Glass is a critical component of many machines, appliances, sensors, and optical components. When deciding whether glass is the right fit for a given application, or when selecting between multiple types of glass, manufacturers must consider optical properties alongside physical ones.
Optical properties—such as refractive index, absorption, transmittance, and dispersion—quantify and characterize glass’s interaction with light, and therefore determine how the material will perform in a given setting. Understanding optical traits is especially important when developing precision instruments for defense, medical, and scientific applications, although all manufacturers can benefit from understanding the performance characteristics of the materials they use.
As expert glass fabricators with nearly 100 years of experience, the team at Swift Glass can guide you through the material selection process for optical glass, including an application-specific consideration of core optical properties.
Refractive index measures a photon’s change in velocity as it moves through a given material. Mathematically, it is defined as the velocity of light in a vacuum (where photons travel the fastest) divided by its velocity in another substance.
Refractive index is a critical measurement, as it indicates the amount of light that gets transmitted through the glass, as well as the angle at which it exits. These values determine the focusing and dispersive power of lenses and prisms, respectively. Most varieties of glass have a refractive index of 1.5, meaning that light travels 1.5 times faster in a vacuum than in glass. However, both temperature and wavelength can influence refractive index, so these values should be considered in the context of each application.
As light moves through glass, some of the photons do not make it through the material. Instead, their energy is lost to absorption, which occurs when a photon’s energy is transferred to atoms in the glass. This absorption results in decreased light intensity from one side of the material to the other. The amount of absorption varies based on several key factors:
Transmittance defines the proportion of light that is either absorbed, scattered, or reflected rather than being transmitted through the glass. The inverse of transmittance is transmission, or the amount of light that successfully passes through the glass. Transmittance is calculated by dividing the initial light intensity by the final light intensity, so the formula accounts for all sources of intensity loss.
Transmittance can be broken down into internal and external transmittance. Internal transmittance includes only the energy lost due to absorption, whereas external transmittance includes both absorption and reflection. This distinction is useful since manufacturers can apply coatings to reduce reflection, while absorption is harder to mitigate. Most manufacturers measure industrial glasses in terms of external transmittance, and filter glasses based on internal transmittance.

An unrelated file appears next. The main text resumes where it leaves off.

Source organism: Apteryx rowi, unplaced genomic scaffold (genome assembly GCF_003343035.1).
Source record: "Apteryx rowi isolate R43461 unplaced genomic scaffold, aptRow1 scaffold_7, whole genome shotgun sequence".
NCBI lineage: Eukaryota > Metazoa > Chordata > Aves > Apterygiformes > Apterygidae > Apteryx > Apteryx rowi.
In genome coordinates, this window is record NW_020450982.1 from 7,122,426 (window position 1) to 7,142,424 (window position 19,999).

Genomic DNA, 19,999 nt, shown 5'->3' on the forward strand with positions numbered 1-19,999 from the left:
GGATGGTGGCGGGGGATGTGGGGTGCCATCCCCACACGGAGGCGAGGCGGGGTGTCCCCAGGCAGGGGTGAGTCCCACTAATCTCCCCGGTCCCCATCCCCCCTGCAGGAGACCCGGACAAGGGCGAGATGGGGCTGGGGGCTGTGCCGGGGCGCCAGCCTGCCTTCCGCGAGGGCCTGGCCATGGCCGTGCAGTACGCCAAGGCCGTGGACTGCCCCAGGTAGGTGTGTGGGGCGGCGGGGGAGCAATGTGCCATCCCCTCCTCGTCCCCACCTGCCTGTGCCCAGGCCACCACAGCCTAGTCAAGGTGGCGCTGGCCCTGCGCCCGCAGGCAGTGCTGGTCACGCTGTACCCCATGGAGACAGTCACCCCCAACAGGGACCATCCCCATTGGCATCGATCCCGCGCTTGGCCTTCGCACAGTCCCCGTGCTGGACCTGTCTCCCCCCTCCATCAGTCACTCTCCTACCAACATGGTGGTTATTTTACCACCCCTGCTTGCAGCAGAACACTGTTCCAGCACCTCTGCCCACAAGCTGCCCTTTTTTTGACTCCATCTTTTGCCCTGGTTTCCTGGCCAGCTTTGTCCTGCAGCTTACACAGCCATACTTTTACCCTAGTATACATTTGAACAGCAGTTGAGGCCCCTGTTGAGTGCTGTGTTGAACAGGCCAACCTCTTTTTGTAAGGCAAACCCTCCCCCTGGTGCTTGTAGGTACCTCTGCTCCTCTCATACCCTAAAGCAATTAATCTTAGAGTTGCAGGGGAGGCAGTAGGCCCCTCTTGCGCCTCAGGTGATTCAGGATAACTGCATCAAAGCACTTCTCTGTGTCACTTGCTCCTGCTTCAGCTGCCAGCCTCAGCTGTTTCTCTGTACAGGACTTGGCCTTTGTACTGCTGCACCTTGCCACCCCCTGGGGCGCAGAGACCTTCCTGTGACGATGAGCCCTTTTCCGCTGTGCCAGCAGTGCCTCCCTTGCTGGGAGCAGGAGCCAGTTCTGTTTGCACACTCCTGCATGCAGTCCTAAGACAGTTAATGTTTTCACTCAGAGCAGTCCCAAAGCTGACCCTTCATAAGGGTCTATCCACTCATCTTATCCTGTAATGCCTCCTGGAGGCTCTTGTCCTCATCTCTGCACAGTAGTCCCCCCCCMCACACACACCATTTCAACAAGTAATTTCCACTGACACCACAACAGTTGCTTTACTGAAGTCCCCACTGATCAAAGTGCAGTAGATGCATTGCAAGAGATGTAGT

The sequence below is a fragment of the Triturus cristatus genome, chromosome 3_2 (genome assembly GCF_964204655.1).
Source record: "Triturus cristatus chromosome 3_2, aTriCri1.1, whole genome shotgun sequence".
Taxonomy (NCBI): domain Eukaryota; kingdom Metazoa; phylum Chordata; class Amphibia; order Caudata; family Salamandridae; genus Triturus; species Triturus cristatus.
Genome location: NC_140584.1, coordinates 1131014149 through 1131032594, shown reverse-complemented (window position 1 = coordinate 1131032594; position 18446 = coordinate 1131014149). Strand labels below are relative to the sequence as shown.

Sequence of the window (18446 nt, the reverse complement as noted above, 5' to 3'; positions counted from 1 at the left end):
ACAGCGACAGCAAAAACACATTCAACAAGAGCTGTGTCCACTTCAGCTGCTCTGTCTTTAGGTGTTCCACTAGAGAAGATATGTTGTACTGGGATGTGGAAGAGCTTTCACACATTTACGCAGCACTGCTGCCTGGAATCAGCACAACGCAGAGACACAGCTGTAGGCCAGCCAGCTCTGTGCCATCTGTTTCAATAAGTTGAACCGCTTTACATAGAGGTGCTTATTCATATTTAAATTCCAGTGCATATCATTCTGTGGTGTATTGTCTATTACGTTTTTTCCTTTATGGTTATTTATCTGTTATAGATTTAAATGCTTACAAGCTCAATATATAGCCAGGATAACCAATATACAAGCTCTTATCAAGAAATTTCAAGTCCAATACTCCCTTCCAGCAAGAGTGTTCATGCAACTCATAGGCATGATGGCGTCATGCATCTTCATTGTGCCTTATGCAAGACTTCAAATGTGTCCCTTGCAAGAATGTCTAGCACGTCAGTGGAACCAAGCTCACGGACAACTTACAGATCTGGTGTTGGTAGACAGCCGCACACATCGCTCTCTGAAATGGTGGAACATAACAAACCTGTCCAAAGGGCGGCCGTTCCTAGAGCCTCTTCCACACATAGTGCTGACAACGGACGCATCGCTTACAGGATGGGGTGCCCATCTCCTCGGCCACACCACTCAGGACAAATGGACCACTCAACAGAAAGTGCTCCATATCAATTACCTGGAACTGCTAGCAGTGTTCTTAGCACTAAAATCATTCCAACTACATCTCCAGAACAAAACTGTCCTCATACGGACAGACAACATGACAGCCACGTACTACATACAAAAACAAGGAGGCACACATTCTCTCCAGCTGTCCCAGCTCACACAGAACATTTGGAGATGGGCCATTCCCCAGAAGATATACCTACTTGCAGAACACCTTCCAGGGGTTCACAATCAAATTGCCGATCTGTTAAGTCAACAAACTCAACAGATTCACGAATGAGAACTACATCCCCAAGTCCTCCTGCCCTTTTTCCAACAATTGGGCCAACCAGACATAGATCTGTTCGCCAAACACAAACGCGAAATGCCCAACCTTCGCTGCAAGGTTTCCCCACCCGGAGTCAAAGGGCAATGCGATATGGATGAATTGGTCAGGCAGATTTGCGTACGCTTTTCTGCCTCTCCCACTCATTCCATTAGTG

Dispersion differs slightly from the other optical properties above in that it focuses on wavelength separation rather than overall transmission or intensity. Dispersion is best understood through the example of a rainbow: different wavelengths move through water droplets at different speeds. Thus, what enters a humid atmosphere as white light separates into distinct bands of its constituent wavelengths, which we perceive as different colors.
There are three main types of dispersion that influence glass applications:
Different wavelengths travel at different speeds, with longer wavelengths moving faster than shorter ones. As a result, the light that moves through a glass transmitter will be separated by the different travel rates of light. This separation is called material dispersion.
Modal dispersion is a form of wavelength separation based on the physical properties of the transmitter rather than the wavelength itself. This method of dispersion is often discussed in the context of fiber optics since the core of the fiber can transmit light faster than the cladding.
Chromatic dispersion arises from a combination of material dispersion and modal dispersion. It specifically refers to the separation of wavelengths as they move through a transmitter. Manufacturers of optical equipment can use lenses with different materials and refraction indices to equalize differences in velocity and minimize chromatic dispersion.
Understanding the factors that influence dispersion helps to ensure clearer image quality and more pure light transmission.
Learn More About Optical Properties From Swift Glass
All glass applications require a careful consideration of optical properties to ensure that components perform as expected. Differences in temperature and wavelength can dramatically impact optical performance, as can the cut and composition of the glass component. For optimal results, it is best to consult with glass fabrication experts that can help you choose the right material and component design to achieve your performance requirements.
As an ISO 9001:2015-certified and ITAR-registered glass fabricator, we uphold the highest quality standards for all our glass components, delivering premium results to customers across complex industries such as biomedical, appliances, optical, and aerospace, among others.
To learn more about the optical properties of glass and how they influence performance, download our eBook Understanding the Optical Properties of Glass. If you are ready to move forward with your premium glass solution, contact the team or request a quote today.